SUMMARY

A system and method for reducing service latency includes dividing an information technology service for a customer into an infrastructure management service and a data management service. Data associated with the information technology service is stored in a backup memory. A set of infrastructure images related to the information technology service is stored at a cloud service provider. The infrastructure images are updated with software updates and hardware updates, as needed, and the data associated with the information technology service is updated through backup and restore mechanisms. The set of infrastructure images that have been updated with data with latest updates are started for recovery, continuity, testing, etc.

A system for reducing service latency includes an information technology service for a customer being divided into an infrastructure management service and a data management service. A backup memory for storing data is associated with the information technology service. The data in the backup memory is updated through backup and restore mechanisms. A set of infrastructure images is related to the information technology service maintained at a cloud service provider. The infrastructure images are updated with software updates and hardware updates, as needed. A service manager is configured to start the set of infrastructure images that have been updated with data with latest updates upon an occurrence of a triggering event.

These and other features and advantages will become apparent from the following detailed description of illustrative embodiments thereof, which is to be read in connection with the accompanying drawings.

BRIEF DESCRIPTION OF DRAWINGS

The disclosure will provide details in the following description of preferred embodiments with reference to the following figures wherein:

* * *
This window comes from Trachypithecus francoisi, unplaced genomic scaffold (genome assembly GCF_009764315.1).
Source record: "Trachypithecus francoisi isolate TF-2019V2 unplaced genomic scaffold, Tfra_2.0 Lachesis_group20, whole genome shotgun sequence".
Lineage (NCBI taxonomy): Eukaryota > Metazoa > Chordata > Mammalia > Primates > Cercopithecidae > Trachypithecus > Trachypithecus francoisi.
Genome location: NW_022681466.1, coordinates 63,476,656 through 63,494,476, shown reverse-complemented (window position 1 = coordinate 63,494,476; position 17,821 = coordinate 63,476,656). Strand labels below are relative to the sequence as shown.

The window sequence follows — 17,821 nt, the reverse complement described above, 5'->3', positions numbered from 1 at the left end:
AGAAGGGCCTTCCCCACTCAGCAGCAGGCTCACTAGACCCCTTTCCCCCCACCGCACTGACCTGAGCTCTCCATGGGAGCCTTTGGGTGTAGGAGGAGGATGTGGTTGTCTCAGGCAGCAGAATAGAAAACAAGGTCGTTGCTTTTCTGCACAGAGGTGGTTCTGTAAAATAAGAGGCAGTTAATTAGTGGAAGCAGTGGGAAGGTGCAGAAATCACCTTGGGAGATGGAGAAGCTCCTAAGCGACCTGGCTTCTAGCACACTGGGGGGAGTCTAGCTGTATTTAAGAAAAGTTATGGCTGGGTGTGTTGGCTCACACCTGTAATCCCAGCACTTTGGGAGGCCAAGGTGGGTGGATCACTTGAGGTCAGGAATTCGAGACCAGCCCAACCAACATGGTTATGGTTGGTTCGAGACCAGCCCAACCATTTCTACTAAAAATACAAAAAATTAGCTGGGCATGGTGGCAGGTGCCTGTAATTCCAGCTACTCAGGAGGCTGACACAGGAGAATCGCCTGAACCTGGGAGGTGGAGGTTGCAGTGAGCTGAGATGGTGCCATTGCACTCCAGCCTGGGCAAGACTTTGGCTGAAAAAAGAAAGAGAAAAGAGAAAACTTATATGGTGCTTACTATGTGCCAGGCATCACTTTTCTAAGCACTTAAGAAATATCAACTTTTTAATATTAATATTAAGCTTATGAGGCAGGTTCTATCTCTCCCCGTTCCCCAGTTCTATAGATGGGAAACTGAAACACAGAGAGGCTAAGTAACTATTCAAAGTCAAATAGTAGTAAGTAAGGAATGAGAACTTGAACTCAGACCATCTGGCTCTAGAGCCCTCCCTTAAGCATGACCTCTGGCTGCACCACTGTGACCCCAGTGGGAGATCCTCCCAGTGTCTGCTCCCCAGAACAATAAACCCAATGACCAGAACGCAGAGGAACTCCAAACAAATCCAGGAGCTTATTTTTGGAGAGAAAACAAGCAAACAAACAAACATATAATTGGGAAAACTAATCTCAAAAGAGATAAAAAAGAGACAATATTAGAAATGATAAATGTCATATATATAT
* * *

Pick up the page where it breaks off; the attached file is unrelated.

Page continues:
FIG. 1 is a block/flow diagram showing a system architecture and method for continuity management in accordance with an illustrative embodiment;

FIG. 2 is a block/flow diagram showing an IT Service Continuity Management (ITSCM) lifecycle in accordance with the present principles;

FIG. 3 is a block/flow diagram showing an illustrative method for carrying out on-going operations in accordance with one example;

FIG. 4 is a block/flow diagram showing an illustrative method for a BSCI replication process in accordance with one example;

FIG. 5 is a block/flow diagram showing an illustrative method for carrying out SBD backup in accordance with one example;

FIG. 6 is a block/flow diagram showing an illustrative method for carrying out invocation and recovery operations in accordance with one example; and

FIG. 7 is a block/flow diagram conceptually showing an embodiment for reducing latency time with cloud services in accordance with the present principles.

DETAILED DESCRIPTION OF PREFERRED EMBODIMENTS

The present principles reduce latency time when employing cloud services. In one illustrative embodiment, information technology (IT) Service Continuity Management (ITSCM) is described that delivers the recovery of IT services in the event of a disaster. In accordance with particularly useful embodiments, cloud computing offers a model for dynamic, scalable infrastructure resource allocation on a pay-per-use basis. These attributes promise to bring cost-efficiency to ITSCM invocation and operation processes that only in the rare event of a rehearsal or an actual disaster need to allocate infrastructure resources. Web Service Business Process Execution Language (BPEL) is illustratively employed to implement standardized, testable and executable ITSCM processes. The suggested solution is described and evaluated against collected data from manual recovery processes.

The following approaches deliver ITSCM services: orchestrate cloud services with people services and supporting services to design standardized, testable and executable business processes. By using widely adopted Web technologies the present inventors design and implement these processes for “On-Going Operation” and “Invocation” stages of an ITSCM lifecycle. The present embodiments focus on data and systems recovery, which are the core objectives of any Disaster Recovery Plan (DRP); however, other applications may find utility within the scope of the present disclosure.

In systems that employ cloud services, stored images get outdated. So before the image can be used with a complex cloud service, the image needs to be updated. In accordance with the present principles, the image is replicated (restore data) every time a backup is created, then lag time to utilization is minimum in this case because the image is kept up-to-date. There is a lag time between instantiation of the image and its availability for use that in some scenarios forces a user to use an alternative method.